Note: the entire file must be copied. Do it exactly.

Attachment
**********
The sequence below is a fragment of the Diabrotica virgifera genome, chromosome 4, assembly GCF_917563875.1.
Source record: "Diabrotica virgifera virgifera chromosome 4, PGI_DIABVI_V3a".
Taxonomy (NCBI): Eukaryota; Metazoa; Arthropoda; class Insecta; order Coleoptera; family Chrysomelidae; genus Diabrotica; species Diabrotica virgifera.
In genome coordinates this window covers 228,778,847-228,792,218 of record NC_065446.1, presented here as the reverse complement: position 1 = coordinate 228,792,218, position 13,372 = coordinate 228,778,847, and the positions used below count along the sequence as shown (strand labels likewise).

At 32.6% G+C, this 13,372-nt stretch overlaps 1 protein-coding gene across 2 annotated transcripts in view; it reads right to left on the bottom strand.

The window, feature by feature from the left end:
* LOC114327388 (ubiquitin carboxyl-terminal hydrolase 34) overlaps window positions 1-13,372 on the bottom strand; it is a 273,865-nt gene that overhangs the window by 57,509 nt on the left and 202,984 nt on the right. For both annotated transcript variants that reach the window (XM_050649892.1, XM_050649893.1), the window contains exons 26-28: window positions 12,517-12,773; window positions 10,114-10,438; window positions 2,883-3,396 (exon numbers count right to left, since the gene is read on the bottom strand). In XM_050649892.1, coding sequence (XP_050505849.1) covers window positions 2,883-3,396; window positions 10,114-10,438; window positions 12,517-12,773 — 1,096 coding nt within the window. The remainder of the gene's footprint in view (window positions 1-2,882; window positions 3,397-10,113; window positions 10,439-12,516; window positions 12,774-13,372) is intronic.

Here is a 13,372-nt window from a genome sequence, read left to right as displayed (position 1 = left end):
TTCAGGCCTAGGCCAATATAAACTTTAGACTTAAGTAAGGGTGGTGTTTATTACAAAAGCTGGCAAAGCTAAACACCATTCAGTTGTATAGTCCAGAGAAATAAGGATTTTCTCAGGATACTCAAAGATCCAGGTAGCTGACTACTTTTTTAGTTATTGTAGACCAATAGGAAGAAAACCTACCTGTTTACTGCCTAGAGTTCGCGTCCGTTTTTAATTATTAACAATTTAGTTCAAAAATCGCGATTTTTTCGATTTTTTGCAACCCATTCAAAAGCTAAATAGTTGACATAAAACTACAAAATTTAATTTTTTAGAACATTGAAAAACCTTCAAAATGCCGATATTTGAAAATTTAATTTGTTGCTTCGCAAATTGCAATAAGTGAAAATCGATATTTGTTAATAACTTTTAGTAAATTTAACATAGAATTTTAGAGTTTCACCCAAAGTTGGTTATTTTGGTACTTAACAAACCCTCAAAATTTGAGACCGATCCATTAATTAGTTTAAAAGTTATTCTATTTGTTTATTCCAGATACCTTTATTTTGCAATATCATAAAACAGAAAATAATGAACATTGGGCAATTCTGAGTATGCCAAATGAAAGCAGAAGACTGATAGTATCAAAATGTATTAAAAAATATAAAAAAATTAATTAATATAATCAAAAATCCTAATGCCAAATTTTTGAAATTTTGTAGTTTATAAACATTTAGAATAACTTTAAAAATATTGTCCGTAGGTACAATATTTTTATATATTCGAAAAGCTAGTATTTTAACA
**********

The sequence below is a fragment of the Diabrotica virgifera genome, chromosome 4, assembly GCF_917563875.1.
Source record: "Diabrotica virgifera virgifera chromosome 4, PGI_DIABVI_V3a".
Taxonomy (NCBI): Eukaryota; Metazoa; Arthropoda; class Insecta; order Coleoptera; family Chrysomelidae; genus Diabrotica; species Diabrotica virgifera.
In genome coordinates this window covers 228,778,847-228,792,218 of record NC_065446.1, presented here as the reverse complement: position 1 = coordinate 228,792,218, position 13,372 = coordinate 228,778,847, and the positions used below count along the sequence as shown (strand labels likewise).

At 32.6% G+C, this 13,372-nt stretch overlaps 1 protein-coding gene across 2 annotated transcripts in view; it reads right to left on the bottom strand.

The window, feature by feature from the left end:
* LOC114327388 (ubiquitin carboxyl-terminal hydrolase 34) overlaps window positions 1-13,372 on the bottom strand; it is a 273,865-nt gene that overhangs the window by 57,509 nt on the left and 202,984 nt on the right. For both annotated transcript variants that reach the window (XM_050649892.1, XM_050649893.1), the window contains exons 26-28: window positions 12,517-12,773; window positions 10,114-10,438; window positions 2,883-3,396 (exon numbers count right to left, since the gene is read on the bottom strand). In XM_050649892.1, coding sequence (XP_050505849.1) covers window positions 2,883-3,396; window positions 10,114-10,438; window positions 12,517-12,773 — 1,096 coding nt within the window. The remainder of the gene's footprint in view (window positions 1-2,882; window positions 3,397-10,113; window positions 10,439-12,516; window positions 12,774-13,372) is intronic.

Here is a 13,372-nt window from a genome sequence, read left to right as displayed (position 1 = left end):
TTCAGGCCTAGGCCAATATAAACTTTAGACTTAAGTAAGGGTGGTGTTTATTACAAAAGCTGGCAAAGCTAAACACCATTCAGTTGTATAGTCCAGAGAAATAAGGATTTTCTCAGGATACTCAAAGATCCAGGTAGCTGACTACTTTTTTAGTTATTGTAGACCAATAGGAAGAAAACCTACCTGTTTACTGCCTAGAGTTCGCGTCCGTTTTTAATTATTAACAATTTAGTTCAAAAATCGCGATTTTTTCGATTTTTTGCAACCCATTCAAAAGCTAAATAGTTGACATAAAACTACAAAATTTAATTTTTTAGAACATTGAAAAACCTTCAAAATGCCGATATTTGAAAATTTAATTTGTTGCTTCGCAAATTGCAATAAGTGAAAATCGATATTTGTTAATAACTTTTAGTAAATTTAACATAGAATTTTAGAGTTTCACCCAAAGTTGGTTATTTTGGTACTTAACAAACCCTCAAAATTTGAGACCGATCCATTAATTAGTTTAAAAGTTATTCTATTTGTTTATTCCAGATACCTTTATTTTGCAATATCATAAAACAGAAAATAATGAACATTGGGCAATTCTGAGTATGCCAAATGAAAGCAGAAGACTGATAGTATCAAAATGTATTAAAAAATATAAAAAAATTAATTAATATAATCAAAAATCCTAATGCCAAATTTTTGAAATTTTGTAGTTTATAAACATTTAGAATAACTTTAAAAATATTGTCCGTAGGTACAATATTTTTATATATTCGAAAAGCTAGTATTTTAACA